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A personal reflection on turning down a drink

This week GrogWatch publishes a personal musing from one of the Australian Drug Foundation’s own staff.

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“Go a month or two without any wine” my trainer said to me, “it’s an easy way to lose some calories.”

After six months of 6am training sessions and no movement on the scales, you’d think I’d be willing to try anything.

Instead this came out.

“But I can’t not drink at all, I’m single and I’m dating.”

My trainer laughed and said something about “needing wine” to get through marriage also.

On the way home from the gym the hypocrisy of my words hit me.

Sometimes I even help write some of the articles you read here in GrogWatch. I’ve worked on alcohol culture change campaigns. I meet with researchers and experts regularly to stay abreast of the latest alcohol research, news and trends. It’s fair to say that I have a strong grasp on the ways that alcohol can impact on your health and your life.

Like many others in our community, I’m a product of the culture I’ve grown up with, which tells me every day that I deserve that drink. Even if I don’t feel like one, it’s easy to get caught up in the desire to fit in with what others are doing – which often seems to involve alcohol.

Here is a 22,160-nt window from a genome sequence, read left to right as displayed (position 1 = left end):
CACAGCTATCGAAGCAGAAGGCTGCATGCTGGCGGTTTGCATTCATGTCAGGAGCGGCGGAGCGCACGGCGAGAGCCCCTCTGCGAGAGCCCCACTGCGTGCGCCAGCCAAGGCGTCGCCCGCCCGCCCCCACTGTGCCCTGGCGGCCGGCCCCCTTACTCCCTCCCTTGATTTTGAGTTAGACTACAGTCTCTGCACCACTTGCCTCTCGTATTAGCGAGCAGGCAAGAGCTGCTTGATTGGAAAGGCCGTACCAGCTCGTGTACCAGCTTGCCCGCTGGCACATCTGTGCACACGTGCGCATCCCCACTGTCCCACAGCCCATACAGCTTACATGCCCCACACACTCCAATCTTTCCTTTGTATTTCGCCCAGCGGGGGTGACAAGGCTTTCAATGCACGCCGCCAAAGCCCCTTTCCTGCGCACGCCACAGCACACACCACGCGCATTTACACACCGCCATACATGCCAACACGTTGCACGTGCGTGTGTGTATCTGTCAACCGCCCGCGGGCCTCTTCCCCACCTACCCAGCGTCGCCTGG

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Intellectually I know this is learned behaviour and a construct that has been heavily reinforced by alcohol industry advertising and popular culture (Offspring and Sex in the City come immediately to mind!).  The hundreds of memes I see on my Instagram and Facebook feeds show me that I’m certainly not the only one.

In our culture drinking alcohol appears to be the norm for social activities and not drinking is a rarity. This applies to dating in particular, and has often led me to having a drink or two when I really didn’t want one.

In this age of internet dating, generally it seems there are two variations on date formats – a daytime coffee date and the “let’s meet for a drink” type of date.

Sometimes refusing a drink feels harder than it should. Especially when you’re on a date. Sometimes it feels like you have to explain why you’re not drinking and it’s easier to just have a drink and fit in. And I wish it wasn’t the case.

VicHealth recognises this peer pressure that many of us feel to drink and created a campaign aimed at challenging those social norms. The No Excuse Needed campaign aimed to raise the acceptability of not drinking, with no excuses needed.

The Australian Drug Foundation are excited that later this year we’ll be launching a new social media campaign. It will be aimed at helping young people take a short break from drinking so that they can be confident in refusing a drink and realise that not every social situation needs to revolve around drinking alcohol.

Stay tuned for more about our new campaign in coming months.

And in the meantime for me, I’ll keep reminding myself that I’m great company sober and I certainly don’t need an excuse to say no to a drink if I don’t want one.